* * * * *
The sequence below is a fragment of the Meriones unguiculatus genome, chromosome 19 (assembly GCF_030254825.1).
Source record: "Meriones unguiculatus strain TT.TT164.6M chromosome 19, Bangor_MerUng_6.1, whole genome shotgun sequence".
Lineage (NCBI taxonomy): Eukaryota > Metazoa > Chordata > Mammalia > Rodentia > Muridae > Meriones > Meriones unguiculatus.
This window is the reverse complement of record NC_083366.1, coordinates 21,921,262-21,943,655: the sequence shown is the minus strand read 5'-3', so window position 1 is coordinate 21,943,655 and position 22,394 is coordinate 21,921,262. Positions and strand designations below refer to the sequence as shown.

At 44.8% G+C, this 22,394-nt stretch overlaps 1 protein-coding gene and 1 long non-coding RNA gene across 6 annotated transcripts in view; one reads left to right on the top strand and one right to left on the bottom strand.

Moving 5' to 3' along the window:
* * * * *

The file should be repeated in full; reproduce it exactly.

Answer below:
The sequence below is a fragment of the Meriones unguiculatus genome, chromosome 19 (assembly GCF_030254825.1).
Source record: "Meriones unguiculatus strain TT.TT164.6M chromosome 19, Bangor_MerUng_6.1, whole genome shotgun sequence".
Lineage (NCBI taxonomy): Eukaryota > Metazoa > Chordata > Mammalia > Rodentia > Muridae > Meriones > Meriones unguiculatus.
This window is the reverse complement of record NC_083366.1, coordinates 21,921,262-21,943,655: the sequence shown is the minus strand read 5'-3', so window position 1 is coordinate 21,943,655 and position 22,394 is coordinate 21,921,262. Positions and strand designations below refer to the sequence as shown.

At 44.8% G+C, this 22,394-nt stretch overlaps 1 protein-coding gene and 1 long non-coding RNA gene across 6 annotated transcripts in view; one reads left to right on the top strand and one right to left on the bottom strand.

Moving 5' to 3' along the window: